It’s February, so in the name of St. Valentine, let’s get to the heart of the matter.
You love your kids. AND, let’s face it, they drive you crazy sometimes. Maybe a lot. This parenting gig is sure challenging. You’re often frustrated, flummoxed, fatigued, and fed-up. Probably, so are your kids.
You may be dealing with your preschool child’s tantrums and tirades. Or your elementary-school son’s arguments about how “Unfair!” parents and teachers rules, siblings and peers teasing, can be.
Or maybe you’re dealing with your middle-school daughter’s sullen moods and anxious insecurities about fitting in and being “good enough”. Or your high-school student’s demands for 24/7 digital connectivity to friends, and the privacy and autonomy to do whatever they want with them.
Whew! Where’s that Owner’s Manual when you need it?!
At a Mindful Village, we often focus on providing practical parenting tips for dealing with common childhood problems – ranging from distractibility and disorganization to anxiety and depression to anger and aggression. We deal with the challenges of daily life, including morning routines, homework routines, and bedtime routines. We deal with some of the bigger life challenges, too, such as divorce, death, or childhood trauma.
As we go, we all will make mistakes. We’ll have ups and downs, good days and bad. Your children. You. Me. We’ll have times we doubt we can get through this day.
Here’s what I know – after nearly 30 years of working with all kinds of kids, and raising 4 of our own – that your children will demand strength of character, steely resolve, patience, firmness, and tenderness that you don’t even know you have.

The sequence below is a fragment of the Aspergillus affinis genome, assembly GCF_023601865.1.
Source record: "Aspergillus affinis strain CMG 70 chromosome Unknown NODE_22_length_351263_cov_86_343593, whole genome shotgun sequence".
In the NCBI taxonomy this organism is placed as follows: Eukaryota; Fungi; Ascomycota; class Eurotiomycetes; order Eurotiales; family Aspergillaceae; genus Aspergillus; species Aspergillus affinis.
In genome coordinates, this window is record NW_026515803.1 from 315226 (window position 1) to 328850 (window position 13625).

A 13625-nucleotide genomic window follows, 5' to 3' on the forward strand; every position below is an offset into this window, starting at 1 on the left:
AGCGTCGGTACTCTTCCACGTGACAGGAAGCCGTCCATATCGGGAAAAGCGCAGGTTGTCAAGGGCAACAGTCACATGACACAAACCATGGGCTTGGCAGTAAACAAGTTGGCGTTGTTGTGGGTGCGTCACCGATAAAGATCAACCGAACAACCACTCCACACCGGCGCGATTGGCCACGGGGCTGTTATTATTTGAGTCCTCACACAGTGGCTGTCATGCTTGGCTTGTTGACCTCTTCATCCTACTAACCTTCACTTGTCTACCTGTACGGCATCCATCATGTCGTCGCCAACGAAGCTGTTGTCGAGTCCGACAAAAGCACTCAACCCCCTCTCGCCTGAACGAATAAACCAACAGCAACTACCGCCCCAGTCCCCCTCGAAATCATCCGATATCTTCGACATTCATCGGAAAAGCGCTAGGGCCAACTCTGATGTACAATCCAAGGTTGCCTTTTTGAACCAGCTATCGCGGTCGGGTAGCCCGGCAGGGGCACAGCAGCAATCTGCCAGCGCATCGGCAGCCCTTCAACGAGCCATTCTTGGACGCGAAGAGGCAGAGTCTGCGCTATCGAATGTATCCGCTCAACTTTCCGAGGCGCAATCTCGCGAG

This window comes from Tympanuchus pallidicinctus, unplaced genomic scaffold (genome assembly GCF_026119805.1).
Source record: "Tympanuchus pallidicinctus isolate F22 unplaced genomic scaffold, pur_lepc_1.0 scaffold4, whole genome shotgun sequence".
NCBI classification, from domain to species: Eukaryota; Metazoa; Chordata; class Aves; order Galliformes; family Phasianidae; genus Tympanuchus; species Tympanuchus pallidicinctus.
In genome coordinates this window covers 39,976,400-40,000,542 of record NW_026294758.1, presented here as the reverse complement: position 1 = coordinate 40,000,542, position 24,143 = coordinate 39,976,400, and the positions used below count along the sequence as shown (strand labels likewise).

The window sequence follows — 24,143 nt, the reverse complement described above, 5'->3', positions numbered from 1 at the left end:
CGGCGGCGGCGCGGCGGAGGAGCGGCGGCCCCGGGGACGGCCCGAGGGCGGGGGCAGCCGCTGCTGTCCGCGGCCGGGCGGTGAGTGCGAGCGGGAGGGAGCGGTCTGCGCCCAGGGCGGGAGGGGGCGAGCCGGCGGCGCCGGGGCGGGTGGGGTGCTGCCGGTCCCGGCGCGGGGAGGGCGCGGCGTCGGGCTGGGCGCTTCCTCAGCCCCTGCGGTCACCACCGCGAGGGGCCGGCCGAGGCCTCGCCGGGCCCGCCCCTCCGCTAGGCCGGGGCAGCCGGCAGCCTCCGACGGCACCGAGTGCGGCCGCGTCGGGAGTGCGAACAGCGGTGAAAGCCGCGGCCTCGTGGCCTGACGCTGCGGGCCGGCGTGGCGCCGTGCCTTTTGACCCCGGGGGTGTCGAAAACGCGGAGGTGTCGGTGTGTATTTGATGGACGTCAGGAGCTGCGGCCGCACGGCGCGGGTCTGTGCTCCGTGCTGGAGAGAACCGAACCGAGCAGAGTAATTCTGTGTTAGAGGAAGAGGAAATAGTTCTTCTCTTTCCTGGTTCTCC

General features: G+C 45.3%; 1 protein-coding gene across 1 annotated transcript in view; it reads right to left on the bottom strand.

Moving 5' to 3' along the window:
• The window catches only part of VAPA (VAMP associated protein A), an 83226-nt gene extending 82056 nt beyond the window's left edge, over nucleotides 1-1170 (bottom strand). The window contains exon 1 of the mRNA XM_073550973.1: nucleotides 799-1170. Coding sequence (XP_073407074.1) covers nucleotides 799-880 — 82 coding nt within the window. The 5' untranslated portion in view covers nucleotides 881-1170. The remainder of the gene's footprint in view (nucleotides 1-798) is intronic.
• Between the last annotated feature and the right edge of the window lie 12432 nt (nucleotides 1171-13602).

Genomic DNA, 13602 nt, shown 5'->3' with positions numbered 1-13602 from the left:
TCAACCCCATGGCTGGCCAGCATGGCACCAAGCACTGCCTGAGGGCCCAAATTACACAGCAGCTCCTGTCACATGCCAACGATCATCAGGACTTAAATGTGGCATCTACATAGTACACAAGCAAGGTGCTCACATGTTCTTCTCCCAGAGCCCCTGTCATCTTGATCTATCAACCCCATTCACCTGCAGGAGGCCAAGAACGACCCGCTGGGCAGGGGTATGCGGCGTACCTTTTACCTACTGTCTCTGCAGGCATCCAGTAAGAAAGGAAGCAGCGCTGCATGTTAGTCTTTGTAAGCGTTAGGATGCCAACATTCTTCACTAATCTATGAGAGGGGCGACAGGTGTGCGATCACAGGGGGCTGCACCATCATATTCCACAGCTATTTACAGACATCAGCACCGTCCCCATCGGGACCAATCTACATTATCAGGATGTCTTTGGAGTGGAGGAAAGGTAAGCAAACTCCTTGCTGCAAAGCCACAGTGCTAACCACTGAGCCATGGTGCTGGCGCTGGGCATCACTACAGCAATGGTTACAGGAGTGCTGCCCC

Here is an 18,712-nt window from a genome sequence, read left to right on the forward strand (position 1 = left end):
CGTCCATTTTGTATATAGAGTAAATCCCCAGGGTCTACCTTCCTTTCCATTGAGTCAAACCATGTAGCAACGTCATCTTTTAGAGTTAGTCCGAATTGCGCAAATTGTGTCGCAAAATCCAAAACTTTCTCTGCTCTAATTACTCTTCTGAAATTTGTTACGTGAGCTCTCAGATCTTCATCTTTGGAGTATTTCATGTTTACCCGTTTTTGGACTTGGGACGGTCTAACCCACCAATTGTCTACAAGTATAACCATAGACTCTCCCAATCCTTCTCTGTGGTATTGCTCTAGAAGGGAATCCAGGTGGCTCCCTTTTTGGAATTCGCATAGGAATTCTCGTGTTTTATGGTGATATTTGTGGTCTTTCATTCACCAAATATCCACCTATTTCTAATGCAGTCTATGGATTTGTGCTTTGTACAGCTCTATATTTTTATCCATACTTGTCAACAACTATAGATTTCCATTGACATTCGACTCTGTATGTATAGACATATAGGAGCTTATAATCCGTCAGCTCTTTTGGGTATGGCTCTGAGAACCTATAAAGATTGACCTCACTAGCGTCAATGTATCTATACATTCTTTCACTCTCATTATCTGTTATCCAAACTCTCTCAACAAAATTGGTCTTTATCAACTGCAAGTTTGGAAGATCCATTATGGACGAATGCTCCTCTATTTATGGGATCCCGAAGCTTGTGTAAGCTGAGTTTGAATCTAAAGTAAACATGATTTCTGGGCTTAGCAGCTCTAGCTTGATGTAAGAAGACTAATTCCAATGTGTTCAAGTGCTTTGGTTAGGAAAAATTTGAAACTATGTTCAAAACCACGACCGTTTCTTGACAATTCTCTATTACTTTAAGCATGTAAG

And through it all, through all the mundane messes of raising children, there will be one core guiding principle that will see you through. Choose Love.
Any parenting tips that I have to offer you, any research-based child-development guidance that I’ll share, won’t be worth a hill of beans without this one ingredient that is the secret to any of our successes. Choose love.
The key to mindful parenting, the key to our children’s happiness and success, is this. It’s to pause in the heat of any battle and ask ourselves “What Would Love Do?”
In any stressful situation, it’s best to follow these three simple steps. Pause. Breathe. Proceed. And in that pause, in that breath, we can collect ourselves for just a moment. We can reconnect with our natural parenting wisdom by reminding ourselves, “What Would Love Do?”
The answer isn’t to be achieved. It’s to be received. It isn’t to be reasoned or analyzed. It’s to be softly listened to and heard. It doesn’t come from our heads. It comes from our hearts. We feel it in our gut. We know when it’s right.
Is your intention, in this moment, to be loving to your child? Is it a love that is kind, patient, and forgiving? Is it a love that is strong, firm, and unyielding?
Loving doesn’t always look nice, and it certainly doesn’t always mean giving our children what they want in the moment. It means being willing to endure heartache for your child’s well-being, with pure, clear intentions. It means trusting in the divine love that brought us all into being, and that brings us all together.
There will be other days for us to add more practical parenting strategies to the mix. But for now, may we all remember – and practice – this simple, compassionate skill.
Pause. Breathe. Ask yourself “What Would Love Do?” And Proceed.
Peter Montminy, Ph.D. is a clinical psychologist, mindfulness teacher, speaker, author, loving husband and dad. He invites you to join in an ongoing conversation that seeks to restore sanity to humanity – one child at a time. Join us at www.AMindfulVillage.com.